MQ v. Director-General, Department of Community Services (NSW) (2005) 34 Fam LR 8, [2005] FamCA 843, (2006) FLC 93-255, (2006) 34 Fam LR 656

INCADAT legal file Hague parental abduction

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Grave Risk – Art. 13(1)(b)
The Full Court held that issues concerning the relationship between the half sisters and the effect a return order might have been considered in the context of the Australian regulation giving effect to Article 13(1)(b).
Rights of Access – Art. 21
The step-sister argued that her application for contact should have paramountcy over the orders requiring the return of her half sister to the United States. This ground of appeal was rejected by the Full Court which held that the issue of contact could only be considered once the issue of return was adjudicated upon. Moreover the issue of contact would also depend on the outcome of any proceedings in the United States as to custody. Consequently it would be appropriate to decline the step-sister’s application to review, out of time, the decision reached in the abduction proceedings. In its conclusion the Full Court noted that issues of contact between the step-sisters were matters that would be properly considered in the custody proceedings that would be held in the United States. It also held that in the event of any conflict of interests between the half siblings the focus should be on the best interests of the abducted child.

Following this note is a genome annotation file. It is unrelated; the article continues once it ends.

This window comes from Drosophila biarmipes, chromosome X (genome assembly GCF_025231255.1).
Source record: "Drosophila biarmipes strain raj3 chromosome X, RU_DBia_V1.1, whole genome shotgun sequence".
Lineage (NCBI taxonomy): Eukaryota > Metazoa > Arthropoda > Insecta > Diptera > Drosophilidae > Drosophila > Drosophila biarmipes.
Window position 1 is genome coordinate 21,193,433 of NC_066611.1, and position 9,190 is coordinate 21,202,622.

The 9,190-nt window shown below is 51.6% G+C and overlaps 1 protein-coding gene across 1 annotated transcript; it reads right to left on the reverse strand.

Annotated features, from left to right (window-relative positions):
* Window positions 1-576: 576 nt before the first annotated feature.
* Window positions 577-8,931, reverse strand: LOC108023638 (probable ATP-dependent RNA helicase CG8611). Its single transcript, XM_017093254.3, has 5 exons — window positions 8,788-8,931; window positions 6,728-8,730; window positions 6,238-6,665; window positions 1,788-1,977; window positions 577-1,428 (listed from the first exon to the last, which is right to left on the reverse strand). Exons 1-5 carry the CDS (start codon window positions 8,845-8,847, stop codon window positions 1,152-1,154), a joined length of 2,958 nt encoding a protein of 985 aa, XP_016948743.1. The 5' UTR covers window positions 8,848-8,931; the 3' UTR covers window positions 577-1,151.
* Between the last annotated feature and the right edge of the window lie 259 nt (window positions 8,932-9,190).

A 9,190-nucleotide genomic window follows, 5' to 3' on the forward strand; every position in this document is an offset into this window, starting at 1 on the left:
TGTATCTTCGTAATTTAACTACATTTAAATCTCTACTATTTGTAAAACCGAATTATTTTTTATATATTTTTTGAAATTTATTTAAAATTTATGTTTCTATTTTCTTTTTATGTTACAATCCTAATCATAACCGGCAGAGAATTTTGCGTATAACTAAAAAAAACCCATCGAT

Procedural Matters
It was the mother’s case that in accordance with Australian law, and by reason of its conduct in the first appeal, the Central Authority was estopped from bringing the subsequent proceedings for the return of the child. The Full Court rejected this ground and upheld the findings of the trial judge that the Central Authority had not acted unreasonably. In particular it was noted that the Central Authority was not a party to the return application when the matter was heard at first instance and only joined in the suit at the appeal stage so that consideration could be given to substituting it as the applicant. The Central Authority’s failure to avail of that opportunity was not unreasonable given that it had not received a request to so act. The Full Court noted that the Central Authority did not have a roving brief to intervene and could only act upon a request made to it by a person or body properly interested. Once it received a formal request in early 2005 it was then required to give effect to it.